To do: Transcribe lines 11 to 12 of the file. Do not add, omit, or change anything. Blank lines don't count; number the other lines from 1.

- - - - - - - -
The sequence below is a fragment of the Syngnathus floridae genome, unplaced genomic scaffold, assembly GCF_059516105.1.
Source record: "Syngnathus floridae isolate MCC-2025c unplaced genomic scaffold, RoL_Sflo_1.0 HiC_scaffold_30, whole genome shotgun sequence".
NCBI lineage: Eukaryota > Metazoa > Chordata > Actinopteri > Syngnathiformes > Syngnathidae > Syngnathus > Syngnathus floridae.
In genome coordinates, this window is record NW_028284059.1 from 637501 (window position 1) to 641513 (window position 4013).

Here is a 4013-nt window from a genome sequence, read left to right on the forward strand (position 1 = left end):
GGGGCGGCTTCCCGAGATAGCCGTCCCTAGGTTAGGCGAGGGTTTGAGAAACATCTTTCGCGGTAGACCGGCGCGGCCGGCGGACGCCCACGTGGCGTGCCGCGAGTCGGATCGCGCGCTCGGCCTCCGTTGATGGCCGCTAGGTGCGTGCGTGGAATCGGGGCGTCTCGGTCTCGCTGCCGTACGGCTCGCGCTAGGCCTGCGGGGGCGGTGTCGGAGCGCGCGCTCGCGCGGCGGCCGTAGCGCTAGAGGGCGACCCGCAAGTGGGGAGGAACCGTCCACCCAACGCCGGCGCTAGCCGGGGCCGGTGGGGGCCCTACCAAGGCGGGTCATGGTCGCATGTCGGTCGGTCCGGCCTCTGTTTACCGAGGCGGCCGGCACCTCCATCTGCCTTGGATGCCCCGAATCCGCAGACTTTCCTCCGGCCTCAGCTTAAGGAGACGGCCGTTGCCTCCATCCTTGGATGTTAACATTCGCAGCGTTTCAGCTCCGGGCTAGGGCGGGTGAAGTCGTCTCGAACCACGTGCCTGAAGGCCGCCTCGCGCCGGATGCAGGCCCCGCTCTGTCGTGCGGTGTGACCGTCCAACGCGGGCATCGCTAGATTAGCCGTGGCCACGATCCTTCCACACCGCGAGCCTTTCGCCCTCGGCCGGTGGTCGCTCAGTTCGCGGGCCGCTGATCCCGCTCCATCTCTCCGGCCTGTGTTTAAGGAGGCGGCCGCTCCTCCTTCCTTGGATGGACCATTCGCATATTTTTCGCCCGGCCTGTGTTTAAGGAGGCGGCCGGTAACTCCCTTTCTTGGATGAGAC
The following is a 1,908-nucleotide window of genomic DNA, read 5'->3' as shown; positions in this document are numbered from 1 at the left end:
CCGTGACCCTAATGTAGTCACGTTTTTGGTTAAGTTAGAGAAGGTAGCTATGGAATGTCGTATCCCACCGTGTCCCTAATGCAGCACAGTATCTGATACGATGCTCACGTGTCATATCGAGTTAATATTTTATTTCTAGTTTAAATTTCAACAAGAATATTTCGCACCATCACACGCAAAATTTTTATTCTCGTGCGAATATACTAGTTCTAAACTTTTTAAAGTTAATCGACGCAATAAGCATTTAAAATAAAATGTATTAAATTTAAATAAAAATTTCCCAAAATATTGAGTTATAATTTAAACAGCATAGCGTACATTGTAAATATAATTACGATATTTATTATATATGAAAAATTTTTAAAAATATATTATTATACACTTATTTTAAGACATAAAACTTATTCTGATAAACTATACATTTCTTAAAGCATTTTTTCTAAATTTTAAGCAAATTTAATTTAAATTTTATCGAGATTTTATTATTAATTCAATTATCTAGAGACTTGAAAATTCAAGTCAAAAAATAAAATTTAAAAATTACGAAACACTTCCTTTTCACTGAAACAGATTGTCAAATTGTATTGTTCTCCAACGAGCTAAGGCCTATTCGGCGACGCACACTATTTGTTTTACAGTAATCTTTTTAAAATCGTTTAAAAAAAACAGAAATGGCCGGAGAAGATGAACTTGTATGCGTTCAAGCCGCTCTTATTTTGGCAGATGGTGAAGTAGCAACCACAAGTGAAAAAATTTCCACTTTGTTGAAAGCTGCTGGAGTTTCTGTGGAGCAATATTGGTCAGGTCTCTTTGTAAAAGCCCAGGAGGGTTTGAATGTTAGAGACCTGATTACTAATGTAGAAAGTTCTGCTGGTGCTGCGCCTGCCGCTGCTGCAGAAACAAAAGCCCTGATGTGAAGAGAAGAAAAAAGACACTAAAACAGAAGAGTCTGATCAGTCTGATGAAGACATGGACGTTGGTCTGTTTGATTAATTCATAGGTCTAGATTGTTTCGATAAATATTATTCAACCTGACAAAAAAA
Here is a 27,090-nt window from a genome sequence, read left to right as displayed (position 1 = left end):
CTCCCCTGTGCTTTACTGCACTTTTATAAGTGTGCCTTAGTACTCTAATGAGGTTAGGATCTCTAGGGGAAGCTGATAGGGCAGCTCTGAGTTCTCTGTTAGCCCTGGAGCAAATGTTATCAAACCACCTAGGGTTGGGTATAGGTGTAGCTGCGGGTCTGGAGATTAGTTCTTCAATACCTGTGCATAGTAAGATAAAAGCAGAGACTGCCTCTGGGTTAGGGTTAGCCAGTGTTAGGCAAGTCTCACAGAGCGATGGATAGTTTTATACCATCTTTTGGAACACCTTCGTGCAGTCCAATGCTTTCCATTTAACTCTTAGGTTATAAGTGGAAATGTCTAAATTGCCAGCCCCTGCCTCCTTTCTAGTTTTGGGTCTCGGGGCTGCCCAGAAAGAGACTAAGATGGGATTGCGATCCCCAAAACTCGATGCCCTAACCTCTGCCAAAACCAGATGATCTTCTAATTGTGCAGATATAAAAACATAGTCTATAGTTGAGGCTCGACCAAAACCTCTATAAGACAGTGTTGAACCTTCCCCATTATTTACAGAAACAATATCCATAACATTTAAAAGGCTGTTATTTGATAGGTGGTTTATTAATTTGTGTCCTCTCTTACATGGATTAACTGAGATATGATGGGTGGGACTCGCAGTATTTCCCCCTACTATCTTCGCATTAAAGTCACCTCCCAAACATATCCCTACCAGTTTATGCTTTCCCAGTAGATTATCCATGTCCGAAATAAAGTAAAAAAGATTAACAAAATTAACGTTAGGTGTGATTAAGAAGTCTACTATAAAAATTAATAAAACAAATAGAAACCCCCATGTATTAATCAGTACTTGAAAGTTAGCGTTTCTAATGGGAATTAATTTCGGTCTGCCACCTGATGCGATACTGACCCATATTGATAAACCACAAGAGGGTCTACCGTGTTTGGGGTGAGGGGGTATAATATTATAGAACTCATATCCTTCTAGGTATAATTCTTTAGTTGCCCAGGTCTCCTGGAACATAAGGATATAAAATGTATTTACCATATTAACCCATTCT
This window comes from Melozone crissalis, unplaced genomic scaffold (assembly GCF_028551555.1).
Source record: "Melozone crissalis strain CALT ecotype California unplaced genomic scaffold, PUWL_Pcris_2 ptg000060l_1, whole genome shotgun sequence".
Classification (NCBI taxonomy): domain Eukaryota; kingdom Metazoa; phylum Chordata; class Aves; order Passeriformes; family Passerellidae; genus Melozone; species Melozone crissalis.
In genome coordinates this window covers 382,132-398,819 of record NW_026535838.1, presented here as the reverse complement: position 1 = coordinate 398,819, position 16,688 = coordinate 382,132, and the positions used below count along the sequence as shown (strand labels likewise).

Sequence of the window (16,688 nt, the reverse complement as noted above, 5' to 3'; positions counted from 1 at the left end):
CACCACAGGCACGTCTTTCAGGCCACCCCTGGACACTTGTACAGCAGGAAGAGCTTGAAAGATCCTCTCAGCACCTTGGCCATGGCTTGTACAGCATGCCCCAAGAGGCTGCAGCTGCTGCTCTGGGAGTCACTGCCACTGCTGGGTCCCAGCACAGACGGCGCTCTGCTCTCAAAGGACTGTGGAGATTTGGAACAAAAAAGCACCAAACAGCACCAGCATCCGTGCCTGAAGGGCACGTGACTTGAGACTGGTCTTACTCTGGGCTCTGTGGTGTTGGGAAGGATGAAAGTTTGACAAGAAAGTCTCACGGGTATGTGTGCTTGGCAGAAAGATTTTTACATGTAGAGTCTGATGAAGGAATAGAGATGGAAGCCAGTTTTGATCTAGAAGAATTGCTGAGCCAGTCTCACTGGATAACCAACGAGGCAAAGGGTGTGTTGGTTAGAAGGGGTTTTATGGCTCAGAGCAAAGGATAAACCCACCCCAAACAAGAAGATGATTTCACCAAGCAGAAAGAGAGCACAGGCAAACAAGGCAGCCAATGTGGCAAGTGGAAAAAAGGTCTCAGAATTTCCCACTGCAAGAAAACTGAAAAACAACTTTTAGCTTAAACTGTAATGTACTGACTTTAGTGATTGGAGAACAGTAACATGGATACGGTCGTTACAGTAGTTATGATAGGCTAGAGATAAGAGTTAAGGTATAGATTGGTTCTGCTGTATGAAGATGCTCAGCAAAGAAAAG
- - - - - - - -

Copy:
This window comes from Melozone crissalis, unplaced genomic scaffold (assembly GCF_028551555.1).
Source record: "Melozone crissalis strain CALT ecotype California unplaced genomic scaffold, PUWL_Pcris_2 ptg000060l_1, whole genome shotgun sequence".